Friday, February 26, 2010

Flamingos of the Makgadikgadi


This production is a collaboration between internationally-acclaimed Theatre for Africa and a local Botswana company Showtime. It brings you one of Botswana’s greatest wildlife spectacles: the breath-taking flocks of flamingos in the Makgadikgadi. It is told through thrilling physical theatre and inventive design. This production will transport you back into the heart of the African bushveld. The show features Batswana actors who will enrich the story with Botswana’s cultural heritage through song, dance and storytelling. A journey through the Makgadikgadi unfolding without spoken language will move your spirit, tantalise your imagination and make you want to get straight into your car and head into the bushveld! It promises to be a highlight in this year’s cultural calendar and is a must-see for all!

Enquiries can be made to Catja Orford, Manager - No 1 Ladies' Opera House, cell +267 726 86 557. BirdLife Botswana has seen a short excerpt of the flamingo and eagle sequences which are excellent.

2010 membership fees due

To those of you who have not paid your subscriptions and renewed your membership for 2010, we kindly ask you to do so. We depend on having a large membership base as well as using your subscriptions to do work which we think is of value. You are very important to us.

BirdLife Botswana welcomes Japanese volunteer

A new recruit from Japan, Ms Yukiko Murakami will be starting with the BirdLife Botswana office in Gaborone towards the end of April. Her field is Environmental Education, which is where we plan to use her skills. However we will also use her wider mature experience in other fields as well, which will lead to her further career development. This posting has been kindly sponsored by JICA, the Japan International Cooperation Agency, for two years.

Volunteer website manager required

BirdLife Botswana is looking to engage a volunteer IT person to make our website even more attractive than it is at present. We would like to update our website at least twice a week, preferably more often, and to attract advertisers to our site. It is essential that this person should be fluent in written and spoken English, have a knowledge and interest in birds and have website management experience. The successful applicant may well have experience in marketing and in liaising with the press. This person would report to our Board member responsible for our website.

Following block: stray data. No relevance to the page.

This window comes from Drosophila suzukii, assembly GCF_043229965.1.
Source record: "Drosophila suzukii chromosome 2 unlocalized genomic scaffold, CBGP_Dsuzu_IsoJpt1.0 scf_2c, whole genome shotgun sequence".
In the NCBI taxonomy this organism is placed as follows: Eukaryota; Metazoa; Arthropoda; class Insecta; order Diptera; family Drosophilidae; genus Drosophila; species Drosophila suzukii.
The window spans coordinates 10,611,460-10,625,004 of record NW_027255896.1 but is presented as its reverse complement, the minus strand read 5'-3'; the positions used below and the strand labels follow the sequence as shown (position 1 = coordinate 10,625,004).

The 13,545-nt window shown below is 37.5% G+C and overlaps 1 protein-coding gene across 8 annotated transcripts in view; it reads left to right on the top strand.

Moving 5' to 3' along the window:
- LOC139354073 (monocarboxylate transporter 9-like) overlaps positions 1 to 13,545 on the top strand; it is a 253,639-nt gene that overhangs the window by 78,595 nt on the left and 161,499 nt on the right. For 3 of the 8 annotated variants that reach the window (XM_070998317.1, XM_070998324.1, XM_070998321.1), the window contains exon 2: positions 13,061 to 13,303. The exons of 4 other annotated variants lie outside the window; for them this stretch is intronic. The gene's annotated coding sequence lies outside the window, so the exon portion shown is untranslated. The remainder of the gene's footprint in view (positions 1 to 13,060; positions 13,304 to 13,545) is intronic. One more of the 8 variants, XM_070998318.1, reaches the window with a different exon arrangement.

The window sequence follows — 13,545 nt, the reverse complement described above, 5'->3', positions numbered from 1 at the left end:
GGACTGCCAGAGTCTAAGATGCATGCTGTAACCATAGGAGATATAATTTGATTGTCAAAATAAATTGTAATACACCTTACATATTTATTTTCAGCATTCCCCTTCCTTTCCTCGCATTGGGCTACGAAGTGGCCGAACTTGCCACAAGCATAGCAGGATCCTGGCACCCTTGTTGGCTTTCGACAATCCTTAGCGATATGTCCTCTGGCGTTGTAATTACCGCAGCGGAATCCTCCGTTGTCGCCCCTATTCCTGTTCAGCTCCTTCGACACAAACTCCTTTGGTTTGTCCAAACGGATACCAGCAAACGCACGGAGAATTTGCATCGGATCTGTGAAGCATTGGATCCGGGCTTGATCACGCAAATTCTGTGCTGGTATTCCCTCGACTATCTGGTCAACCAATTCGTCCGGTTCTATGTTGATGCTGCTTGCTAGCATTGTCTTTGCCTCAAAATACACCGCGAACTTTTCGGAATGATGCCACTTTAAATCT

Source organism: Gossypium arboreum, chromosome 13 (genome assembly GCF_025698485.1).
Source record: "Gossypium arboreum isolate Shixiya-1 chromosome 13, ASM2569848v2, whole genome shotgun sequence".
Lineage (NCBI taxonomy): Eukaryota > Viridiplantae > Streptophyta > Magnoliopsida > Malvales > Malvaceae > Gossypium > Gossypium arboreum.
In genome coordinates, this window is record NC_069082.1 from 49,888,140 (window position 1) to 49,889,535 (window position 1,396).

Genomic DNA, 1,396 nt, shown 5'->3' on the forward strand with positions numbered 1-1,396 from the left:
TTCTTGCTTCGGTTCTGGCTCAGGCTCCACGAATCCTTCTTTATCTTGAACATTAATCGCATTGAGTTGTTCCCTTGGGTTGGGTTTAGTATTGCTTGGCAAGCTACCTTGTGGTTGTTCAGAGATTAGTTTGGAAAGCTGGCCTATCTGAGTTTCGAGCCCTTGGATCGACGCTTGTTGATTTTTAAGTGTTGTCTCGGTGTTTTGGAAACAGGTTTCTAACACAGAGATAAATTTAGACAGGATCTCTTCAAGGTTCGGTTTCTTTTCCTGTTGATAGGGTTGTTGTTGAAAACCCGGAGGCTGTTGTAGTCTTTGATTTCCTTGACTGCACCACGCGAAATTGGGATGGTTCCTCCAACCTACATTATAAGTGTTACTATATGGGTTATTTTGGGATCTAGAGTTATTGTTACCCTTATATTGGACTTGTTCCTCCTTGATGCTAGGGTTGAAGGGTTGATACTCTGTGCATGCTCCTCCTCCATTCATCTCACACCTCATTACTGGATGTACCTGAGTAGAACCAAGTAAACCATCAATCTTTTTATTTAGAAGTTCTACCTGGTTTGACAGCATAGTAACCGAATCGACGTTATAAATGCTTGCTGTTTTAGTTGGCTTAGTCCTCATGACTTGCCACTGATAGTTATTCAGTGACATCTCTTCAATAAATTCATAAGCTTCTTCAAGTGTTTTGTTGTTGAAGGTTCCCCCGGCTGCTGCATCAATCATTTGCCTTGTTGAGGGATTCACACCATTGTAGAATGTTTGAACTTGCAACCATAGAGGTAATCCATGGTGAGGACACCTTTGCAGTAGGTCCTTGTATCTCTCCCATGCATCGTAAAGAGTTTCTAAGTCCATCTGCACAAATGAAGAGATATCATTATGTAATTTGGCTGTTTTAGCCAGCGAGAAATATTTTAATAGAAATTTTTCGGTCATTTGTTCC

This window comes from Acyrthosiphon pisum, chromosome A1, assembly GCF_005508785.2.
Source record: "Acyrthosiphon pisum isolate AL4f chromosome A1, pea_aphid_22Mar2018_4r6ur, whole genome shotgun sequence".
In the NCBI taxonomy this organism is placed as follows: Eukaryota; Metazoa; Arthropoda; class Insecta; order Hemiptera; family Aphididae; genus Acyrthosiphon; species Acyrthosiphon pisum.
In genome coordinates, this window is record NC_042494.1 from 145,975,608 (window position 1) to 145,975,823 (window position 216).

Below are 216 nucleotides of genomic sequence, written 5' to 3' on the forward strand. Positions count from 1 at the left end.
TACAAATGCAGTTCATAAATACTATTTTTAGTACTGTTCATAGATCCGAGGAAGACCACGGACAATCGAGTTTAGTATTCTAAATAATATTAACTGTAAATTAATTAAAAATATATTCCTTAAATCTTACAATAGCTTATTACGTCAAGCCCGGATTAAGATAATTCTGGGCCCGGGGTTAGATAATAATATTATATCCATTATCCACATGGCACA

Fund-raiser required

BirdLife Botswana is looking at increasing and improving our fund-raising effort and have some ambitious plans. However we need a volunteer go-getter in Gaborone to be appointed as fund-raiser for the next year. This person will have marketing experience, be dynamic, like working with an ambitious and hard-working team and will be result-oriented. The successful candidate could be male or female and is probably living in Gaborone as the spouse of an expatriate. Nationality is not important; the person could be a Motswana or Mongolian, but should be fluent in English, have a sense of humour and be literate and numerate. There is no salary attached, the successful applicant will be motivated by achieving agreed financial targets. The successful candidate does not have to be a bird lover, but we think at the end of the assignment, he or she probably will be avi-friendly. Subject to satisfactory performance, it is possible that we may appoint the successful candidate to a permanent paid position after a year.

BirdLife Botswana AGM 2010

Please make a note of 15th May as that will be the date for our AGM, which will be held at Harold and Geraldine Hester's residence, Mogorosi, Plot 30a Notwane. The meeting will start at 18:00 and will be followed by a light supper. Closer to that date we will circulate the agenda and other details.

Monday, January 25, 2010

Water reaches Savuti Marsh

Water in the Savuti Channel reaches Savuti Elephant Camp (Photo courteousy Orient Express Safaris)

The high flood levels in northern Botswana during mid- and late-2009 caused great excitement and speculation, with the Boteti River in particular being the focus of attention for many people. However, the highest water levels in decades in the Kwando led to the hope and belief that the Savuti Channel would at last flow again. Indeed, the water soon reached Wilderness Safaris ‘Savuti Camp’ in the Linyanti concession, but as it approached the western boundary of the Chobe National Park it slowed down and lost momentum (most of the water having bypassed the mouth of the Savuti at Zibadianja, and flowed down the Linyanti and into the Chobe River). Eventually the water stopped several kilometres from the Savuti Marsh.

Much to the surprise of many people, the channel started flowing again in earnest in December, possibly due to heavy unseasonal rains that fell in mid-2009, as well as good local summer rains. By mid-January, the water had flowed past the safari lodges at Savuti and was close to the top end of the marsh.

The 2010 floods promise to be above average, with water levels in the Zambezi and Chobe systems having already risen considerably. With plenty of water remaining from 2009, there is a high probability of the Savuti Marsh being seriously inundated later this year. It is entirely possible that Savuti will once again become one of Africa’s most spectacular wildlife areas. Watch this space!